Greg Gerke


The couple wasn’t related to me and I adored that. Because they were taking me to the dumpsters at Safeway, I couldn’t exit their squabble-filled minivan just yet. I was in the backseat, a little peaked, days from my last saltine. She drove. She was blond and her eyes worked like she’d been in a boxing match without gloves. Yes, that is a sidewalk we are driving on. Every few minutes she’d offer me an empty bag of Cheetos. “Go ahead. You live on the street and Cheetos are too good for you?”

What could I say? You are offering me a bag absent all crunchy, riboflavinified curds? Most talking creatures offer food when there is food to be had. But you’re different—and that was a stop sign.

The four years in Germany did me well though. I morphed into Deutsche mode, spoke into my armpit, and she left me alone.

The man said he was from Cincinnati. He rolled his neck a lot and had confetti in his greasy locks. Halliburton-hatted, he had worked for them in Wyoming and shot one of the FBI’s Most Wanted on a night shift during the eighties. I never did get his name but those of his teeth were very clear: The ‘Fab Four.’ One up top and three on bottom. There was that contribution and his mantra—They don’t care. Cars pulling out in front of us—They don’t care. Stories of mean co-workers—They don’t care. Doctors who told him the pills would completely take care of his migraines—They don’t care. He voiced it four dozen times during the half-hour drive and every time my spirits plunged. I’d resided in a cardboard box for two years, homeless, and my rancor was aimed at every country but Belgium. But now? Maybe they didn’t care. Maybe everyone in the mighty world, Belgians included, didn’t give two peanut sprinkled shits. I shuddered, complete with a sphincter crunch, as the woman turned up the talk radio before telling a story about her daughter. How her father fed the girl hot dogs when she was less than two but more than one.

“’Grandpa!’ I called him Grandpa even though he was my dad—you know, a term of encroachment.”

The man swiveled, adjusted his mesh cap and nodded, “Yep, they don’t care.”

“So I says, ‘Grandpa, little baby Frieda don’t have no teeth. You just can’t give her a whole hot dog. How does she bite?’”

“See, they don’t care.”

“And he says to me, he says, ‘Well, she’s a smart little thing. She can get out of her crib. I thought she could figure this one out too.’ And says, ‘I ain’t no maid. I’m retired and Fortune Wheel on and anyways when I was her age my old man had me helping him with the chores already and I was carrying bricks up four flights a stairs.’ And I says to him, ‘No Grandpa. It against the law for a two-years-old to do manual labors. You must a been way older, like ten or eleven or twelve.’”

The man tipped the bill of his hat. “There, you see. It’s just as I said, they don’t care. They don’t. Really. They’ll beat you down—”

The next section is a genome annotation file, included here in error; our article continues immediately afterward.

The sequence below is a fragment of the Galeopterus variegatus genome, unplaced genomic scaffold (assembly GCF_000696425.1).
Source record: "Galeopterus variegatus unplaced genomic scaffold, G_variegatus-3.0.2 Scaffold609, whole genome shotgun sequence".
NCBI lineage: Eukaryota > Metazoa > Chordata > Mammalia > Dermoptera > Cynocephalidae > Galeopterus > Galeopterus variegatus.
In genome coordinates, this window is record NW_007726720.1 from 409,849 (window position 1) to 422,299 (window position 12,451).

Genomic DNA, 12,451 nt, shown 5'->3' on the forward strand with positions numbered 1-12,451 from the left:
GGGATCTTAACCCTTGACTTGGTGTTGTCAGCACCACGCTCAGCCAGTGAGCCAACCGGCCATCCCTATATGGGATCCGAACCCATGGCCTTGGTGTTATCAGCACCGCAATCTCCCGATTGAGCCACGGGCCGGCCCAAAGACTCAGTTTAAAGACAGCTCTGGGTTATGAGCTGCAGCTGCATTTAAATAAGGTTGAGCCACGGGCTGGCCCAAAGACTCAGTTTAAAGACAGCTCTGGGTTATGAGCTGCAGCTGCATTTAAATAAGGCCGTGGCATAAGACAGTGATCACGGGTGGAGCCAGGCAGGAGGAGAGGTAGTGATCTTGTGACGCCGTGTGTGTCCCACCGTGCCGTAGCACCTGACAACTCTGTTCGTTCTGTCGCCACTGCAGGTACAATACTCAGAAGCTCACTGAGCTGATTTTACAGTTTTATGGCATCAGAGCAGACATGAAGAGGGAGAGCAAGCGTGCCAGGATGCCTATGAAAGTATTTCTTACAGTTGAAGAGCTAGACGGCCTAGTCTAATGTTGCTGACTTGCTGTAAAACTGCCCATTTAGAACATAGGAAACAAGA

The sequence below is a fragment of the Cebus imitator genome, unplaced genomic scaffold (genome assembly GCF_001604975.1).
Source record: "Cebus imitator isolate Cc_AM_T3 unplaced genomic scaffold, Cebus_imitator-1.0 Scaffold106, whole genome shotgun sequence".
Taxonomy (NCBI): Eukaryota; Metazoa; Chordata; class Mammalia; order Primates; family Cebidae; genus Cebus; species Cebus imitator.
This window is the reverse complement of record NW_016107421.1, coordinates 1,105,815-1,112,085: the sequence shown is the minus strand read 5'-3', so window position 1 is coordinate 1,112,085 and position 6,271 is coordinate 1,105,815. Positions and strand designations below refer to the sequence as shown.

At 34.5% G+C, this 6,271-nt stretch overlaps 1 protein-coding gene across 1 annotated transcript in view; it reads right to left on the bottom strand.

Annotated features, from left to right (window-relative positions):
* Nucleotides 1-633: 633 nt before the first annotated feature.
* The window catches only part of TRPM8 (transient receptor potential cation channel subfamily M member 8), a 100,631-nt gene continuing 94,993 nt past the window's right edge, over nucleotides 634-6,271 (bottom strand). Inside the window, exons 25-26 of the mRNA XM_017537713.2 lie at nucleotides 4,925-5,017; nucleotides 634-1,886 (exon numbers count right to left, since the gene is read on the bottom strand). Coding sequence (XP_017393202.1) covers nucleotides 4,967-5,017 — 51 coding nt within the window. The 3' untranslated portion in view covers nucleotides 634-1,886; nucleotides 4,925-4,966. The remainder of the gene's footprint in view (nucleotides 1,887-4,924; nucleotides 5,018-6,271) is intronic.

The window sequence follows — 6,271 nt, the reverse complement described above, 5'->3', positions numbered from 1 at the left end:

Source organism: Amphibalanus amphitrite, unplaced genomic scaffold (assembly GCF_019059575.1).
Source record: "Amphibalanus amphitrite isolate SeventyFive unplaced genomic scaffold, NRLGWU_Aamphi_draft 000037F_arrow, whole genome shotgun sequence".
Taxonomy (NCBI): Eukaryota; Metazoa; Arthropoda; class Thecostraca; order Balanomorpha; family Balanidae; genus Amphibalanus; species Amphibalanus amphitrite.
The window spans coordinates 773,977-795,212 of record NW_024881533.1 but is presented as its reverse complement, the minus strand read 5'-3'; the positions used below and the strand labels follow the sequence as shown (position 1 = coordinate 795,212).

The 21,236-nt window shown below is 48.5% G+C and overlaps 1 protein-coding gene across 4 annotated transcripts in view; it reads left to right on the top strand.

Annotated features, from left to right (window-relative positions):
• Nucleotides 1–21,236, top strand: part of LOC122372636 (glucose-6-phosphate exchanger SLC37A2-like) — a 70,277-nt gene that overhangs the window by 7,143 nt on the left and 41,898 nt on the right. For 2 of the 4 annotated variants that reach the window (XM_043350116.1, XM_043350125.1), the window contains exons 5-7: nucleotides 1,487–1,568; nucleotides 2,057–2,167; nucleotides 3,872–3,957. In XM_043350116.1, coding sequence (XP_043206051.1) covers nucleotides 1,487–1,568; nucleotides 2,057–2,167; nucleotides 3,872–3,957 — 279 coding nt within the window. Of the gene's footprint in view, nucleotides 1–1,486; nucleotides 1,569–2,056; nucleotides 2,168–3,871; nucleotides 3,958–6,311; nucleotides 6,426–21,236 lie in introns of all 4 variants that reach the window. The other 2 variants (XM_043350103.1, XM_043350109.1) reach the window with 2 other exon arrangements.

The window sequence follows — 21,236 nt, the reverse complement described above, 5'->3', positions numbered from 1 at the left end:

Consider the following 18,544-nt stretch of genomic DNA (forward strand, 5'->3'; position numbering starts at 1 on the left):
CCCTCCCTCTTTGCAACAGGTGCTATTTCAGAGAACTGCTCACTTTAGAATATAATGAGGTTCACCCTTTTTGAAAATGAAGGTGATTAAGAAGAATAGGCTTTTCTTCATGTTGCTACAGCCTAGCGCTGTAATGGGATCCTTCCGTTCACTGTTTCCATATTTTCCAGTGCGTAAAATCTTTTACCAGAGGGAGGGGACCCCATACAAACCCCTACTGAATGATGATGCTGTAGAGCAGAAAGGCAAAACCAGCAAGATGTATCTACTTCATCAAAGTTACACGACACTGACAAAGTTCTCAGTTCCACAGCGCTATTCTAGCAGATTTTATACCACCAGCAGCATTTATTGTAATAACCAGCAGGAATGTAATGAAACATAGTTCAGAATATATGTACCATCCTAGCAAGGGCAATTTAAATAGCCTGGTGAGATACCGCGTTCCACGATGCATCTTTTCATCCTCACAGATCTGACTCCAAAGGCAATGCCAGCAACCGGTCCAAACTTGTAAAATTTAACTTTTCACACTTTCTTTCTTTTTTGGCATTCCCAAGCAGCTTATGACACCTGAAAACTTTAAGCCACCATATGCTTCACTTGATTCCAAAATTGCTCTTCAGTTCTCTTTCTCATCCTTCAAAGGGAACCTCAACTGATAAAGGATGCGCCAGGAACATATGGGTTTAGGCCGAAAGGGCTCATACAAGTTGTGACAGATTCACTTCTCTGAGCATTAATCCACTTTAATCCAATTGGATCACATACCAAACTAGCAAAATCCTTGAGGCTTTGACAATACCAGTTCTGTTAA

The woman turned up the radio; it was a show on vacuum cleaners. “Hey you want some Cheetos back there? I thought he was hungry.”

“Was? Ich bin okay.”

“Ich bin alright already,” she said.

“Hey, at least I got me more teeth than that baby,” the man said, ejecting both barrels of snot with a beefy chortle.

“Don’t laugh you rotten father figure!”

The dumpsters behind Sun Valley’s Safeway were always angled from the building so sanitation trucks could get a good hold. That is, they were at angles until we hit them. “Holy monkey shit!” the woman yelled. The minivan creaked and wept like an iceberg had mauled it.

I was turned upside down, halfway into the front that smelled of baby wipes. The guy’s knees were plastered into the glove compartment, but something else tickled him. “Where’s my hat? My hat!” he raged.

“Holy donkey shit!” she huffed. “I just had me the power steering fluid changed. That a problem now?”

The engine of the minivan turned out to be no more. It was flattened, the woman’s legs and man’s knees barriers that kept the noshed cube of steel and grit from pushing into the cabin.

Being ten at night, the lot was deserted, though a few employees came out and started taking pictures.

The woman got out and calmly noosed her hair in a ponytail. “Wow I didn’t know I was going to hit anything. They should paint ’em neon so’s you can see ‘em better.” She climbed into the dumpster, a rip in her pants from waist to ankle.

Before I exited the man clucked, “Psst. Help me out here.” I made a fist and started hammering at the plastic around his knees. The woman shoved tomatoes in my face. “This what you wanted here? There’s probably four boxes.”

“Hey, my Halliburton hat!” he pleaded.

Chomping at gum, a large-nosed bag boy stood in front of us with two camera phones. “I only have one soul to steal,” I barked, snapping off jagged pieces of glove compartment.

“Du-u-u-u-ude. It’s like for the insurance company. We’re just doing what our boss told us.”

I looked up for the moon but she had abandoned us. The chunks of torn tomato the woman injected in my mouth I spit out one by one.

With one knee still stuck, the man continued to whimper. “My hat is missing and you chowderheads are eating? That’s just what I’ve been saying here—they don’t care!”

The woman kept tapping me. “Have you ever been in Africa? What about Duluth?” I slipped on the spewed engine oil and had to grab the man’s leg so my face didn’t hit pavement.

“Owwww. That’s the femur that cracked at Khe San.”

In spite, I let go and smacked the ground. I felt a few of my teeth shift and cut deep into my gums. But I found the hat. Under the car. A big, filigreed H staring at me like I was the appointment it had been dreading for weeks. When I stood up, my eyebrows were coated in blood, hanging in my vision like tangles of wet weeds.

I had the hat. I started running.


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